Civil War in Iraq
Shiite fighters took revenge on a large scale by attacking Sunni mosques. Random killings in mixed neighbourhoods of such big cities as Baghdad began to take place, with the objective of ‘cleansing’ these places of Sunni Arabs, bringing, in turn, revenge attacks on Shiite Arab civilian targets. In those days, being in the wrong place at the wrong time could mean losing one’s life. Armed Sunni and Shiite groups (some with links to the state apparatus) were mainly responsible for the atrocities. The number of casualties quickly rose to unprecedented levels. Rapidly increasing numbers of Iraqis living in mixed areas were forced to flee their homes. They were either internally displaced or became refugees in neighbouring countries. In 2006 and 2007, their number would reach millions (the often mentioned figure of 4 million seems, however, unfounded). Half of them, predominantly Sunni Arabs, ended up in Syria and Jordan. Shiite Arabs, Kurds, Assyrians, and others sought refuge in the relatively quiet Shiite Arab (southern) and Kurdish (northern) parts of the country. The material and economic damage also was extensive. The threat of outside interference in the form of support to clients increased (Saudi Arabia and Syria to the Sunni Arabs, Iran to the Shiite Arabs).
US-British occupying forces – responsible under international law for maintaining law and order – lost whatever control they had over the developments on the ground, and they watched central Iraq slide into civil war. This, as well as rising military losses, the financial burden, and growing criticism of the occupation (and the war itself) in the United States and elsewhere led in 2006 to a fundamental military and political reorientation of Washington’s Iraq policy. The process was hastened by the dramatic defeat of President George W. Bush’s Republican Party in the mid-term elections on 7 November 2006. At about that time a bipartisan commission in Congress, the Iraq Study Group, offered the government ideas for a new approach (i.e., an exit strategy).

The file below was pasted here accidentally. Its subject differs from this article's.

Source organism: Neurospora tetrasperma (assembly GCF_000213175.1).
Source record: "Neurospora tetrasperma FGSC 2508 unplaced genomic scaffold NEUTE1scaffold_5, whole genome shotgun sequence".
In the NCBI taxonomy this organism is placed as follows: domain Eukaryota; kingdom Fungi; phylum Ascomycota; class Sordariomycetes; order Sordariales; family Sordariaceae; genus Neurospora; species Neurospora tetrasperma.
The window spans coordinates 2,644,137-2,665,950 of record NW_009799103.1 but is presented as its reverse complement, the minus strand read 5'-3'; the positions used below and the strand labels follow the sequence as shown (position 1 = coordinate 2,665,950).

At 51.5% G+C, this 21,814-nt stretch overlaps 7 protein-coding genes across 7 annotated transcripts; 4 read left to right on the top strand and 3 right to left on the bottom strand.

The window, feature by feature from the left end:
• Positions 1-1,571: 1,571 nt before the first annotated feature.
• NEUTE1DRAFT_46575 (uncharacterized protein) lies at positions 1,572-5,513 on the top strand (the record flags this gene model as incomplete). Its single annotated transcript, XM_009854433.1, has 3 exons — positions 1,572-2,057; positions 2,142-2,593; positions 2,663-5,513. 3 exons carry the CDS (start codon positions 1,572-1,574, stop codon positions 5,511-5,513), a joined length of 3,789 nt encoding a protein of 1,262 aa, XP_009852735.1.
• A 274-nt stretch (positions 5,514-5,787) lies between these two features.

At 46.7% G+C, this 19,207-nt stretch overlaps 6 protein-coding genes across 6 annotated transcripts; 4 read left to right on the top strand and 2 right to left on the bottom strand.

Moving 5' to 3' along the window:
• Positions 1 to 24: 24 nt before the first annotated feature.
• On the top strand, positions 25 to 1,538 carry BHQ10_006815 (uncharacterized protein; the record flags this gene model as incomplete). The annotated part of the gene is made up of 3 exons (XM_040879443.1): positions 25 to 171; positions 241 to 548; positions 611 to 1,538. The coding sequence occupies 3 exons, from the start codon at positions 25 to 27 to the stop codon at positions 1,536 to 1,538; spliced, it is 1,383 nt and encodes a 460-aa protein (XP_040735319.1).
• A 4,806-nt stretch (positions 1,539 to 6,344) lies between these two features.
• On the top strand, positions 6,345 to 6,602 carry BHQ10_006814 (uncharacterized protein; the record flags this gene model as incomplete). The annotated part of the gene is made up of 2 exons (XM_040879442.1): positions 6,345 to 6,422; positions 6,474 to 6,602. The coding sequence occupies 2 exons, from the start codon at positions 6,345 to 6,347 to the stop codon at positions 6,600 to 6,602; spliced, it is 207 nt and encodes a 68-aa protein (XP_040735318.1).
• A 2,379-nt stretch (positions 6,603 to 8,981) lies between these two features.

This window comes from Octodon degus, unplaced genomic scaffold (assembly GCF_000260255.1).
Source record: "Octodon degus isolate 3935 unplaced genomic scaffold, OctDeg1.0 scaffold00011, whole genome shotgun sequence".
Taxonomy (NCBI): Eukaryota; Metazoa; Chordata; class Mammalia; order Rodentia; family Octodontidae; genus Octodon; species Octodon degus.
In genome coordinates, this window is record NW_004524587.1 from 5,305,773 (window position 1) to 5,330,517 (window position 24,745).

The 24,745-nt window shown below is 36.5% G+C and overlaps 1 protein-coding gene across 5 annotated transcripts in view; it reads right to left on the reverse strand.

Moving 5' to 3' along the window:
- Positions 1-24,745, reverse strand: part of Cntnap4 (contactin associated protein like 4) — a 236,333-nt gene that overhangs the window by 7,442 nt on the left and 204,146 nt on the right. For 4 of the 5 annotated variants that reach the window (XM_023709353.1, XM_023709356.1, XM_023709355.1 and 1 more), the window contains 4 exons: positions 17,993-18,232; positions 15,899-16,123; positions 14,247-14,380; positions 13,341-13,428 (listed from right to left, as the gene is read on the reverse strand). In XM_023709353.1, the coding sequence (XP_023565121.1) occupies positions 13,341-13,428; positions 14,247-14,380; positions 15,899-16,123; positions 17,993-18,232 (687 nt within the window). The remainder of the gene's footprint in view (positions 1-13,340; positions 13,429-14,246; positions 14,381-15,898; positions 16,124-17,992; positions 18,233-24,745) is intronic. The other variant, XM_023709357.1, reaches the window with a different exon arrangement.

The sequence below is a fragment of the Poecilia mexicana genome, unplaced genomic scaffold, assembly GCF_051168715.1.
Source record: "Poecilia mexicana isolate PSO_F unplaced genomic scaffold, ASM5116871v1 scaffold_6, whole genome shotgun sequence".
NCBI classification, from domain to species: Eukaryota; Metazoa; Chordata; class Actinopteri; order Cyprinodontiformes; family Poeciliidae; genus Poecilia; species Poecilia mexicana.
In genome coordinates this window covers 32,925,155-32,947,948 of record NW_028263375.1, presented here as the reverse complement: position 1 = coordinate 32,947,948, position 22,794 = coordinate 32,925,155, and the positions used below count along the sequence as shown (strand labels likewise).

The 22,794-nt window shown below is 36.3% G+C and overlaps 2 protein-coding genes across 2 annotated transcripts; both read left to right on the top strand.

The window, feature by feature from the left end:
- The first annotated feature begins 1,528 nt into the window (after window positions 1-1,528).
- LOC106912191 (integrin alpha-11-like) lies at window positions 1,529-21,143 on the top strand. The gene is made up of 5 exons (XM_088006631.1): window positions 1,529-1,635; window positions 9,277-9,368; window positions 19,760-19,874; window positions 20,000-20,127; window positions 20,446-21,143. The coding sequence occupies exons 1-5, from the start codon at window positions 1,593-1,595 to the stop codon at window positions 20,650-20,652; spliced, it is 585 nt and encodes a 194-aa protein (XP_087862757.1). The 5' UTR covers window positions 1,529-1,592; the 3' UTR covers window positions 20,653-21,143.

This reorientation led, in the spring of 2007, to a temporary increase in the number of American soldiers, combined with the introduction of new counter-insurgency tactics, a policy called the Surge. Of more effect, however, were the efforts made to try to co-opt Sunni Arab armed fighters and get them involved in a policy aimed at neutralizing the Salafist jihadis, especially those of al-Qaeda in Iraq. After having lost the bloody confrontation with the Shiite Arabs, leaders of Sunni Arab armed groups, many of them tribal chiefs, needed support and were willing to change sides. It led to the formation of a large US-financed Sunni Arab militia, the so-called Awakening (Sahwa) Councils, also known as the Sons of Iraq. Their efforts soon led to a dramatic decrease in the highly polarizing violent activities of the Salafist jihadis.
This alliance of convenience translated itself into more US support for the political demands of the Sunni Arabs. This was an alarming development, especially for the Kurds, because several important articles of the Constitution, which had been agreed upon with their Shiite Islamist SCIRI partners, had not yet been implemented: the division of power between the central government and those in the separate regions; control over, and division of, oil revenues; and the future status of the province of Kirkuk and other disputed territories.
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